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Publication #EENY070

Southern Wood Cricket, Gryllus fultoni (Alexander) (Insecta: Orthoptera: Gryllidae)1

Thomas J. Walker2

Introduction

The southern wood cricket, Gryllus fultoni, is actually a field cricket even though it lives in the woods. However, a more precise nomenclature, say, 'southern woodland field cricket' would be too long and self-contradictory for a useful common name.

Overview of Florida field crickets

Distribution

This species occurs throughout southeastern US except in south peninsular Florida.

Figure 1. 

Distribution of the Southern wood cricket throughout the United States.


[Click thumbnail to enlarge.]

Identification

In the southern wood cricket, the color pattern of the forewings lacks the well defined longitudinal stripe of the southeastern field cricket and the well-defined light veins and crossveins of the sand field cricket. The forewings are not as short and usually not as dark as in the taciturn wood cricket. The stridulatory file has more widely spaced teeth than in the sand field cricket and the taciturn wood cricket. The ovipositor is less than 1.2 times the length of the hind femur. Long-winged individuals are not known from the field, but they occur occasionally in laboratory cultures.

Figure 2. 

Male southern wood cricket, Gryllus fultoni (Alexander).


Credit: Paul M. Choate, University of Florida
[Click thumbnail to enlarge.]

Figure 3. 

Female southern wood cricket, Gryllus fultoni (Alexander).


Credit: Paul M. Choate, University of Florida
[Click thumbnail to enlarge.]

Life Cycle

The southern wood cricket overwinters as a mid-sized juvenile and matures in spring. In Florida, some of the progeny of spring adults overwinter as juveniles and others mature in late summer and may produce additional overwintering juveniles. Farther north, this partial second generation is lacking.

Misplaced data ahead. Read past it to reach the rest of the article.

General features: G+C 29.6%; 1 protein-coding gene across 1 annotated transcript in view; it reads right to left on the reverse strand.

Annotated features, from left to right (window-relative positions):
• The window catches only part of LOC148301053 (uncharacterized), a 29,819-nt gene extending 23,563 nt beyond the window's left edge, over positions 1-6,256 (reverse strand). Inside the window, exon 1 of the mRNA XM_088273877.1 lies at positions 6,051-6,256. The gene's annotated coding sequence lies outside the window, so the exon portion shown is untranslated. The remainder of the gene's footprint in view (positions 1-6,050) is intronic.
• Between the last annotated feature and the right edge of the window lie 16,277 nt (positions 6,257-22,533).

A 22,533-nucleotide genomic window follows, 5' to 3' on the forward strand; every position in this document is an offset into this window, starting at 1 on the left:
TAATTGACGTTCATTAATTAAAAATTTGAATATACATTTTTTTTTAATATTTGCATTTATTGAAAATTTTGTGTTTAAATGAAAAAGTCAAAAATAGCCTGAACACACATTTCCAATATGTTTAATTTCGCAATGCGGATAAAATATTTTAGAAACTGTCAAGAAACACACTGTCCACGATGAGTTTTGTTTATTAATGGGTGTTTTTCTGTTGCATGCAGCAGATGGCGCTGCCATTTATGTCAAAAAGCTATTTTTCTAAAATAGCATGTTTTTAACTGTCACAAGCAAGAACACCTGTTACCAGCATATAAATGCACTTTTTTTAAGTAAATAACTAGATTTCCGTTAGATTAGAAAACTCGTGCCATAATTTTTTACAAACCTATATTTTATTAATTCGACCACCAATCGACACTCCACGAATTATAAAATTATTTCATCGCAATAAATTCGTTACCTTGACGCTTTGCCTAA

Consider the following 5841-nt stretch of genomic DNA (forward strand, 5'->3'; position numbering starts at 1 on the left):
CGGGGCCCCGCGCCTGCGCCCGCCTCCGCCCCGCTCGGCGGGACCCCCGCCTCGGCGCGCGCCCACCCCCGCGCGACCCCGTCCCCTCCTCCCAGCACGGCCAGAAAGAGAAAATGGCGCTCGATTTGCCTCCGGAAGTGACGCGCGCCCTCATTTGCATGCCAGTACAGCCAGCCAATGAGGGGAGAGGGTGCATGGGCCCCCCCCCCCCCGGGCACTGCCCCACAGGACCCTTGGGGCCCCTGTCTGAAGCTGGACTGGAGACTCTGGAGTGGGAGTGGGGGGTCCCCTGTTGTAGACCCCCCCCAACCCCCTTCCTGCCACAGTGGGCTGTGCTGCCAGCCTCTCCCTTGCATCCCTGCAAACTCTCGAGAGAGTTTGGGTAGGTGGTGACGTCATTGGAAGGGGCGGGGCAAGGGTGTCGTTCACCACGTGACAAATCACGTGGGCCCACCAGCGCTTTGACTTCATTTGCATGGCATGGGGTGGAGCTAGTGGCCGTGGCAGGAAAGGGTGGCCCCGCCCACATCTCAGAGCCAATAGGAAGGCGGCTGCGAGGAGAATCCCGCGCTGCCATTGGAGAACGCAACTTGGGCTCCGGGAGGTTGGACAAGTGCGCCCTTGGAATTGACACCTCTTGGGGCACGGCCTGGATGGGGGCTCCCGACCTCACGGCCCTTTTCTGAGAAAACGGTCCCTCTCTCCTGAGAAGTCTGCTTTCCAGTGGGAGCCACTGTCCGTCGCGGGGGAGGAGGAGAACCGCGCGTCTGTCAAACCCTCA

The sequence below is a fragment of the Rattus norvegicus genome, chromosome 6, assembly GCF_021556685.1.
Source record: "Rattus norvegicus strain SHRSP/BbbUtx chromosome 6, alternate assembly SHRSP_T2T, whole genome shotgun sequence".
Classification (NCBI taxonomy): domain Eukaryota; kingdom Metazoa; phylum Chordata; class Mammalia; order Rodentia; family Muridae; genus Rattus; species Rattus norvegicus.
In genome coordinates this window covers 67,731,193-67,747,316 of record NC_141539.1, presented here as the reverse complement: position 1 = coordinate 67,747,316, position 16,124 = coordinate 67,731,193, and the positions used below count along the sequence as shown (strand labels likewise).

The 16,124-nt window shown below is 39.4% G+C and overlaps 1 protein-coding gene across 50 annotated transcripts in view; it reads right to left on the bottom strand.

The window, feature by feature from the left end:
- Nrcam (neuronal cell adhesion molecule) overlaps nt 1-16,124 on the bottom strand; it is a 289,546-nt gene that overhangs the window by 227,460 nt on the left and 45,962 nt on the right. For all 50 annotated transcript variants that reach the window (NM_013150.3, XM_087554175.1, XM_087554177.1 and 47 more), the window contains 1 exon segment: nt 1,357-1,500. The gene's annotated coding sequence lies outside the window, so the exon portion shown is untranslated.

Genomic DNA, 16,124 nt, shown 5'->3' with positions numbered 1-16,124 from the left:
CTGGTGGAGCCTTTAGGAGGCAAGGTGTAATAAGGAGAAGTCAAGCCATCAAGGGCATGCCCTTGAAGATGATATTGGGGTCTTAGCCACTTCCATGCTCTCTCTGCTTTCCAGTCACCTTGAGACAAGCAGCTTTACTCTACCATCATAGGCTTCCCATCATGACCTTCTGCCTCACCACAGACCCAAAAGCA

Habitat

Found in upland pine, turkey oak, moist to dry broadleaf forest.

Song

The calling song (672 Kb wav file) is a series of fast-pulsed chirps, with a chirp rate of about two per second. Most chirps have three pulses, with the initial one being somewhat weaker than the rest (graphs).

Selected References

Doherty JA, Callos JD. 1991. Acoustic communication in the trilling field cricket, Gryllus rubens (Orthoptera: Gryllidae). Journal of Insect Behavior 4: 67-82.

Nickle DA, Walker TJ. 1974. A morphological key to field crickets of southeastern United States (Orthoptera: Gryllidae: Gryllus). Florida Entomologist 57: 8-12.

Walker TJ. (2014). Southern wood cricket, Gryllus fultoni (Alexander 1957). Singing Insects of North America.(11 April 2014).

Footnotes

1.

This document is EENY070, one of a series of the Entomology and Nematology Department, UF/IFAS Extension. Original publication date January 1999. Revised May 2014. Visit the EDIS website at http://edis.ifas.ufl.edu. This document is also available on the Feature Creature website at http://entnemdept.ifas.ufl.edu/creatures/.

2.

Thomas J. Walker, professor, Entomology and Nematology Department, UF/IFAS Extension, Gainesville, FL 32611.


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U.S. Department of Agriculture, UF/IFAS Extension Service, University of Florida, IFAS, Florida A & M University Cooperative Extension Program, and Boards of County Commissioners Cooperating. Nick T. Place, dean for UF/IFAS Extension.